Smart grids

Because of the way that electricity generation and supply systems have evolved over their long history, today's power sector has inherited a legacy of highly centralised, large-scale technology.

But also decentralised power stations have been around for some time. Originally, most were industrial plants employed to exploit waste products and, in many cases, to generate electricity for own use from process heat to meet either baseload or only peakload demand.

Now, however, distributed generation is attracting strong interest as a mainstream technology, for economic and environmental reasons, and not least because of political goals. If the expected gains in terms of sustainability and independence from upstream grids are to be realised, new system and hardware concepts for future networks will need to be developed and applied.

Efficient network operation and good customer service will depend not just on fulfilling power flow requirements but also on the extent to which electricity supplies are:

  • Available in sufficient amounts;
  • Secure and of good quality;
  • Affordable;
  • Environmentally friendly;
  • Socially acceptable.

Meeting these basic demands is the bottom line for smart grids; in addition they will be expected to provide a high level of supply security and quality efficiently, and at low cost.


Various international and Austrian organisations have attempted to define the networks of the future. A widely accepted definition comes from the SmartGrids Technology Platform:

“A smart grid is an electricity network that can intelligently integrate the actions of all users connected to it – generators, consumers and those that do both – in order to efficiently deliver sustainable, economic and secure electricity supplies.”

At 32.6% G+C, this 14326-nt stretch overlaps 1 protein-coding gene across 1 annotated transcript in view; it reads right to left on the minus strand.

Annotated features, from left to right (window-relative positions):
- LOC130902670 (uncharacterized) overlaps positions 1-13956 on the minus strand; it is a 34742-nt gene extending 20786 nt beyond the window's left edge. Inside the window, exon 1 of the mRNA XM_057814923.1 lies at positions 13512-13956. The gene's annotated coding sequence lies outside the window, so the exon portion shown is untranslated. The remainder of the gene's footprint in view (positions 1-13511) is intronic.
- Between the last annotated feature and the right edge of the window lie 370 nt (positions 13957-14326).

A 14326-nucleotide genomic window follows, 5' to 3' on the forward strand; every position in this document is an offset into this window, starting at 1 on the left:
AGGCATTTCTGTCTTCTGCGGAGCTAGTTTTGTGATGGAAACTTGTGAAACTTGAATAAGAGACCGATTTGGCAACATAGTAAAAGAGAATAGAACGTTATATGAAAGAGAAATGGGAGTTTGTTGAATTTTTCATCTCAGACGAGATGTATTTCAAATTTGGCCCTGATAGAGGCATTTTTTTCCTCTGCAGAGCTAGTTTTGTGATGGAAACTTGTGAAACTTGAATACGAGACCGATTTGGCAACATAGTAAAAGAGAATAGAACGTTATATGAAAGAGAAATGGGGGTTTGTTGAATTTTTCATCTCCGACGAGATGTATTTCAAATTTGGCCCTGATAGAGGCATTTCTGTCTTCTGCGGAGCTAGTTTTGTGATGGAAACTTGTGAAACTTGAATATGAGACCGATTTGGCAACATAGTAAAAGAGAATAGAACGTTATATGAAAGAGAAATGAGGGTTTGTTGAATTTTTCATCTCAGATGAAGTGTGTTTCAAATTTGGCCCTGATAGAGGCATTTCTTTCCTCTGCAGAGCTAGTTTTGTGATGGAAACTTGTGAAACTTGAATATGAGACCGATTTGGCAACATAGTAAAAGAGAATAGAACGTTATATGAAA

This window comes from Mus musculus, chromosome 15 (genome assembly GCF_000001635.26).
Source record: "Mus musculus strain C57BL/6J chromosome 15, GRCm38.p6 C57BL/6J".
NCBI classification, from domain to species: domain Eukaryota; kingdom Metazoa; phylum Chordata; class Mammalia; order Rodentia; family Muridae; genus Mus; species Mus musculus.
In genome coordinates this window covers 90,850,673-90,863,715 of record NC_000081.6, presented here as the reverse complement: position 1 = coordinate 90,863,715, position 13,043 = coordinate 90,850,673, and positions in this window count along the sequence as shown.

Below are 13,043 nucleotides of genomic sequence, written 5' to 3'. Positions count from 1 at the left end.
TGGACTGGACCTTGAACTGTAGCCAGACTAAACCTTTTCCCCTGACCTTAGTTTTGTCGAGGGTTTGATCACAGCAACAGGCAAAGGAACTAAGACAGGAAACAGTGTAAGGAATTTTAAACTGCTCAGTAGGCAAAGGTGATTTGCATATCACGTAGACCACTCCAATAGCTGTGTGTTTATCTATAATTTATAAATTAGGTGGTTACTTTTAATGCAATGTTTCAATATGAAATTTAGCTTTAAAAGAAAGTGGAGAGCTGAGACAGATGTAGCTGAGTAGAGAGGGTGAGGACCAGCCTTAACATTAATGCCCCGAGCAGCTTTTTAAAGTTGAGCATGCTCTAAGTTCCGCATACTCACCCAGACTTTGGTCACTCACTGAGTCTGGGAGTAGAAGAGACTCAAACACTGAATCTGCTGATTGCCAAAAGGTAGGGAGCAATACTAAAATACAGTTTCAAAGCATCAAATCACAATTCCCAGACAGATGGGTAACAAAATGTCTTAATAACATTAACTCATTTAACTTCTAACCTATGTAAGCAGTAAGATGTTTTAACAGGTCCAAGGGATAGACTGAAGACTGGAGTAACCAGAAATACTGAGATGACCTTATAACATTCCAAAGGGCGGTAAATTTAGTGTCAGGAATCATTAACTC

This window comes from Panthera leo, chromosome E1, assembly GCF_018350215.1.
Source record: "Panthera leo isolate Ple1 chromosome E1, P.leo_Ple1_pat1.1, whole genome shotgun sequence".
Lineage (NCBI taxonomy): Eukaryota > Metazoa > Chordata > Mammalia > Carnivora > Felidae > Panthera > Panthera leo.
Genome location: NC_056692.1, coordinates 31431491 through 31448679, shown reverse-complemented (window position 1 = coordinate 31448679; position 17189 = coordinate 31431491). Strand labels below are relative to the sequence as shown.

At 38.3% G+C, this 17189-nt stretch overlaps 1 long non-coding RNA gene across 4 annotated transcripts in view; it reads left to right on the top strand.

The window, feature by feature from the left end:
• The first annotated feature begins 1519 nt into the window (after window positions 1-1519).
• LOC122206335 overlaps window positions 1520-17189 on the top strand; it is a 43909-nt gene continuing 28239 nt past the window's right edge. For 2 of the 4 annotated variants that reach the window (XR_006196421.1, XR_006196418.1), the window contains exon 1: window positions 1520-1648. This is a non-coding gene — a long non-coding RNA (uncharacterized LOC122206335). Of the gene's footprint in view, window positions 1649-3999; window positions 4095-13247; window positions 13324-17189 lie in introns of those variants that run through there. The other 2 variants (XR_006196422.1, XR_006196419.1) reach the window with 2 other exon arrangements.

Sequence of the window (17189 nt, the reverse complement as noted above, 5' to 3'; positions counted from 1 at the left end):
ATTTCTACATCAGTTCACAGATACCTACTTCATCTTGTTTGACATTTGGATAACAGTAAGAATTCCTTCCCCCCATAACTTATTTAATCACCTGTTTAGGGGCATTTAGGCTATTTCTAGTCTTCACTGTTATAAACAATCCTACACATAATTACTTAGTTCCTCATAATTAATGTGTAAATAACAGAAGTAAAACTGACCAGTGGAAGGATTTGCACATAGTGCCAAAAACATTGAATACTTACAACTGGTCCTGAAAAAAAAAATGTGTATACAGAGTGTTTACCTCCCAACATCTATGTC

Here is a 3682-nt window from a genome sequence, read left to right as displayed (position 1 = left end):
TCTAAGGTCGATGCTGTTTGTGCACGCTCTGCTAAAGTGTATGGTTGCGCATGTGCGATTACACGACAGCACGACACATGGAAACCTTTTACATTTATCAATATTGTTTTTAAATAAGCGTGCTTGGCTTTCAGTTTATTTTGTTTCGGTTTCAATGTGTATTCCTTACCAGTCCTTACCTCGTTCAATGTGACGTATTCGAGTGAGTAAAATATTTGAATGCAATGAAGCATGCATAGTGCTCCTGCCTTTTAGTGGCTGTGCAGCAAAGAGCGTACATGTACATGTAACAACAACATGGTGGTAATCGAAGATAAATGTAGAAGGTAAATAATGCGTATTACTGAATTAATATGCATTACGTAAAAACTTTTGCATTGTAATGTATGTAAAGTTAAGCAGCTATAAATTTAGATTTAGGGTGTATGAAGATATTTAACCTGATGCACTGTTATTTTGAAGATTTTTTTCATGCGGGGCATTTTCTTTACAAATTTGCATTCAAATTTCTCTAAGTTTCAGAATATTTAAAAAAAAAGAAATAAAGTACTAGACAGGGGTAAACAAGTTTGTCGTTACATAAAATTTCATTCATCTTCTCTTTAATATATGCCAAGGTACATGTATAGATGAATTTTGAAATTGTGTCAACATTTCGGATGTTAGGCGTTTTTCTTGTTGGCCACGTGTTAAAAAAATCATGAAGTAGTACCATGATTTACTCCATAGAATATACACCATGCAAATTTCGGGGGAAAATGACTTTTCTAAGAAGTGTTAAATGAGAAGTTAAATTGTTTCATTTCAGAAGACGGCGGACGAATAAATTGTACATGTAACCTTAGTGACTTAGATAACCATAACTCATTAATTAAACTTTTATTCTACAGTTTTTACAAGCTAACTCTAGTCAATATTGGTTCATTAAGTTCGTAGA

The local Austrian SmartGrids website uses the following definition:

"Electricity grids that support energy and cost-effective system operation, ready for future challenges, through coordinated management by means of real-time, two-way communication between grid components, generators, storage facilities and consumers."


Benefits of smart grids

The combination of intelligent concepts at distribution and transmission level that is subsumed under the concept of smart grids can also be used to derive principles for future grid planning, operation and maintenance. Their ultimate goal is the delivery of the requisite services to system users. Successful roll-out of smart grids technologies would bring many benefits, including:
  • High level of security and quality of supply;
  • Efficient use of resources leading to cost savings for consumers;
  • Transparent and non-discriminatory grid connection and access for all system users;
  • Maximisation of the cross-border transmission capacity available to the European electricity market;
  • Coordinated planning and development of national and European network infrastructure;
  • Reduction of CO2 emissions and increased efficiency through optimum integration of distributed renewable generation.

E-Control’s contribution to smart grids developments

E-Control is involved in Austrian and international smart grids initiatives and contributes to discussions aimed at developing a European smart grid strategy.